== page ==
So, we were founded about six years ago in California. We’ve now got about 25 farms, invested about $300 million, and about 12,000 acres under management. We’re different than some other players in the field, because of a few things. One, we have an extreme focus. We only do almonds and pistachios. We like those crops because they have great supply and demand dynamics, which I’ll explain later. We’re farmers first. We operate all of our assets. We’ve got a 75-person team, but about 50 of those people are actual farmers. We operate our assets. That helps us control risk and drive value. And we have a few playbooks, I’d say, which combine sustainability with increasing profitability, which I’ll explain later.
So, quickly on almonds and pistachios, when you think about the commodity markets, you wanna invest in places where there’s strong demand, but limited supply growth, and that fits for almonds and pistachios. So, thanks to almond milk, and thanks to healthy snacking, demand for plant-based protein, etc., there’s a lot of demand for almond in the market. There’s been about 155% U.S. growth for almonds in the last 20 years. At the same time, supply can’t keep up with growth. The Almond Board actually just published a statistic, I guess it was this week, and said that almond acreage is actually declining for the first time ever in California. Why? Because there’s just not enough land to keep expanding. So, our view is it’s great to invest in commodities where demand is there and supply growth cannot be there. That’s gonna drive margins to us in the long run. An example of how we use our operational expertise to drive value for investors is seen here with an organic conversion of one of our farms.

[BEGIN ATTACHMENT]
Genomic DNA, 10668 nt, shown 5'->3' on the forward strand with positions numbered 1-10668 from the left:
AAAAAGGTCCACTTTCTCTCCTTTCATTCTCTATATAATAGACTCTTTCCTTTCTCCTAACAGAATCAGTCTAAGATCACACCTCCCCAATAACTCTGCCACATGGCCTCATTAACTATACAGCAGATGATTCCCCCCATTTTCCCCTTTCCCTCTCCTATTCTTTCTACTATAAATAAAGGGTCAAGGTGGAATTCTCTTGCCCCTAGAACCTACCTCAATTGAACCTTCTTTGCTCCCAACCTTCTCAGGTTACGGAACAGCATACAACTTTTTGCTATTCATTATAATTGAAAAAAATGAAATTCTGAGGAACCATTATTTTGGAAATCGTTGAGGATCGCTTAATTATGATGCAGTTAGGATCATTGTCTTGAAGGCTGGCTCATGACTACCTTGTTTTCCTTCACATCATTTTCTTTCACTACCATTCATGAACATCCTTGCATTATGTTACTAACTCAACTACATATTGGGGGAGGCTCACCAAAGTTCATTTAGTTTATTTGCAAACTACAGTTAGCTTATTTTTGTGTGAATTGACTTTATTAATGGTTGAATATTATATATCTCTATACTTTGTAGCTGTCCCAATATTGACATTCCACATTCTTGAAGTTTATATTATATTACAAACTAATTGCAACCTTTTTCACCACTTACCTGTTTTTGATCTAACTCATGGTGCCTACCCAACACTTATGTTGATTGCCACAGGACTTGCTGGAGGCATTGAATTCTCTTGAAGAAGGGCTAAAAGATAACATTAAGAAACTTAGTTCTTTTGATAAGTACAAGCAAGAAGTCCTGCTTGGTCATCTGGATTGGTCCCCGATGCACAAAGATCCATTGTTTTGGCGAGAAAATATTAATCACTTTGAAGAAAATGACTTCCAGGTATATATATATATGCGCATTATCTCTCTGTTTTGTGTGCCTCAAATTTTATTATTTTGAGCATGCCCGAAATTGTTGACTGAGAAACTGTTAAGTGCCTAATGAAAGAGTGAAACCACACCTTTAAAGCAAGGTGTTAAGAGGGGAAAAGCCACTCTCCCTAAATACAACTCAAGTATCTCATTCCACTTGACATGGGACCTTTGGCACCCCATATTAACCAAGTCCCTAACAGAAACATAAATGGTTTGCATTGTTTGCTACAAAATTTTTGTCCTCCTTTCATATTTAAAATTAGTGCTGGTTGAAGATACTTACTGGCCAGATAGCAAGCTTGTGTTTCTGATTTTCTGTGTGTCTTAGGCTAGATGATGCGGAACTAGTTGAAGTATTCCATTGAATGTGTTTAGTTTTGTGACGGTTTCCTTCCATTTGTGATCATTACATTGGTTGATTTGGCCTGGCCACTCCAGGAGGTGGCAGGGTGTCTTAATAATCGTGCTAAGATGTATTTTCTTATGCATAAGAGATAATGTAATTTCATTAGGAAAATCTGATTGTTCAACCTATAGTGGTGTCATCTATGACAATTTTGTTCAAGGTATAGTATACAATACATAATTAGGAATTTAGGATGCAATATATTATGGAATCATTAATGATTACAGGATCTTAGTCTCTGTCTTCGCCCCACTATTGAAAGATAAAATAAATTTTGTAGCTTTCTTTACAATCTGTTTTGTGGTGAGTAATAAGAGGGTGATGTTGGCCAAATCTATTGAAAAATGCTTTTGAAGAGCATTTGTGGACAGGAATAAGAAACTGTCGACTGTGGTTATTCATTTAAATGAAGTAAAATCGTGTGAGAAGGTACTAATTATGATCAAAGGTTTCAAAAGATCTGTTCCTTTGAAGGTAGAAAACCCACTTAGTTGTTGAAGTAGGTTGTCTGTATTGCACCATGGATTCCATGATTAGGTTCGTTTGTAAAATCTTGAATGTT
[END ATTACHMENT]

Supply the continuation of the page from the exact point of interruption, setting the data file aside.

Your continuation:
GLF3 is a farm we bought, I think it’s three and a half years ago. It’s 700 acres of almonds in Sacramento. And the plan here was pretty simple, take a conventional farm and turn it into organic. It sounds real simple… I mean, the benefit here is that organic almonds trade for about twice as much as conventional. It sounds simple to do, but it’s not. Not very many people have the farming expertise to do that. Only about 1% to 2% of California almonds are organic. If it were easy, everyone would do it, but it’s not. So, what we did here was we bought the asset in 2019, converted it to organic. It’s organic now this year. And by doing that, what we’ve done is we’ve been able to capture this higher organic price premium, and that allows us to basically triple our return on equity, in addition to helping, you know, the planet with sustainable farming.
What we’re doing today we’ve got 15 farm…well, I guess we’ve got 25 farms in total. All are in a different kind of single asset LLC structure. We’re taking 15 of those farms, the cash flowing farms, merging those into a fund, and then raising some new equity. So, if you were to invest in our fund, you’d have access, I guess, exposure to 15 of our cash flowing assets, and a few more that will close going forward. We’re targeting low teams net IRR, which would be driven not by appreciation, but by a 10% cash distribution. If you were to invest… I think we’re gonna close in March of 2023. If you were to invest, you’re gonna get distributions right out of the gate, kinda like 4% or 5%. Eventually, it will ramp up to kind of a 10% plus annual cash distribution. The reason for the bump here is that we have a lot of assets that are currently undergoing organic transition, or maturing, and once they’re fully mature in 2025, 2026, you know, cash flows to investors will increase.